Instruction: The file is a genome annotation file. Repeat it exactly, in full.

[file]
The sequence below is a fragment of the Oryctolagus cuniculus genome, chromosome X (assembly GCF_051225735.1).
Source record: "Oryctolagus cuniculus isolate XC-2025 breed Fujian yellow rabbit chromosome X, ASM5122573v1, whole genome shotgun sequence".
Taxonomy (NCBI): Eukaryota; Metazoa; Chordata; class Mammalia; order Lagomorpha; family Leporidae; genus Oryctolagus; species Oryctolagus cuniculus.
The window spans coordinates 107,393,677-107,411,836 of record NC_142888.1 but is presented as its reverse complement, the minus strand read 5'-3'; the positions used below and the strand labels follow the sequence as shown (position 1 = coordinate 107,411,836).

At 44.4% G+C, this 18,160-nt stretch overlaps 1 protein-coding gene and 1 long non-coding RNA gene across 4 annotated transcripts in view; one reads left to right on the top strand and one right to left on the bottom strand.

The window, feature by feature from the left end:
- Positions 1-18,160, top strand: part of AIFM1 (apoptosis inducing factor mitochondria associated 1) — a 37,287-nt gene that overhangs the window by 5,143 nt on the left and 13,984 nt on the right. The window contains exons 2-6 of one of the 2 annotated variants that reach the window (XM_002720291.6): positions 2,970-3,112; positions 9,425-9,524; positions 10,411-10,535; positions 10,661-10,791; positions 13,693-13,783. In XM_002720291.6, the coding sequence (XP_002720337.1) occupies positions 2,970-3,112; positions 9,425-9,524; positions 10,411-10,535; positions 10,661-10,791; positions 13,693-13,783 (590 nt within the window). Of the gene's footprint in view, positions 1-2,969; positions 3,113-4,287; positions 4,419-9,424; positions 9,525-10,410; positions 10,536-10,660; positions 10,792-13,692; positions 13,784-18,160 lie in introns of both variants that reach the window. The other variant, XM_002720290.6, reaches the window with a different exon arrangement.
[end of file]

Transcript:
The sequence below is a fragment of the Oryctolagus cuniculus genome, chromosome X (assembly GCF_051225735.1).
Source record: "Oryctolagus cuniculus isolate XC-2025 breed Fujian yellow rabbit chromosome X, ASM5122573v1, whole genome shotgun sequence".
Taxonomy (NCBI): Eukaryota; Metazoa; Chordata; class Mammalia; order Lagomorpha; family Leporidae; genus Oryctolagus; species Oryctolagus cuniculus.
The window spans coordinates 107,393,677-107,411,836 of record NC_142888.1 but is presented as its reverse complement, the minus strand read 5'-3'; the positions used below and the strand labels follow the sequence as shown (position 1 = coordinate 107,411,836).

At 44.4% G+C, this 18,160-nt stretch overlaps 1 protein-coding gene and 1 long non-coding RNA gene across 4 annotated transcripts in view; one reads left to right on the top strand and one right to left on the bottom strand.

The window, feature by feature from the left end:
- Positions 1-18,160, top strand: part of AIFM1 (apoptosis inducing factor mitochondria associated 1) — a 37,287-nt gene that overhangs the window by 5,143 nt on the left and 13,984 nt on the right. The window contains exons 2-6 of one of the 2 annotated variants that reach the window (XM_002720291.6): positions 2,970-3,112; positions 9,425-9,524; positions 10,411-10,535; positions 10,661-10,791; positions 13,693-13,783. In XM_002720291.6, the coding sequence (XP_002720337.1) occupies positions 2,970-3,112; positions 9,425-9,524; positions 10,411-10,535; positions 10,661-10,791; positions 13,693-13,783 (590 nt within the window). Of the gene's footprint in view, positions 1-2,969; positions 3,113-4,287; positions 4,419-9,424; positions 9,525-10,410; positions 10,536-10,660; positions 10,792-13,692; positions 13,784-18,160 lie in introns of both variants that reach the window. The other variant, XM_002720290.6, reaches the window with a different exon arrangement.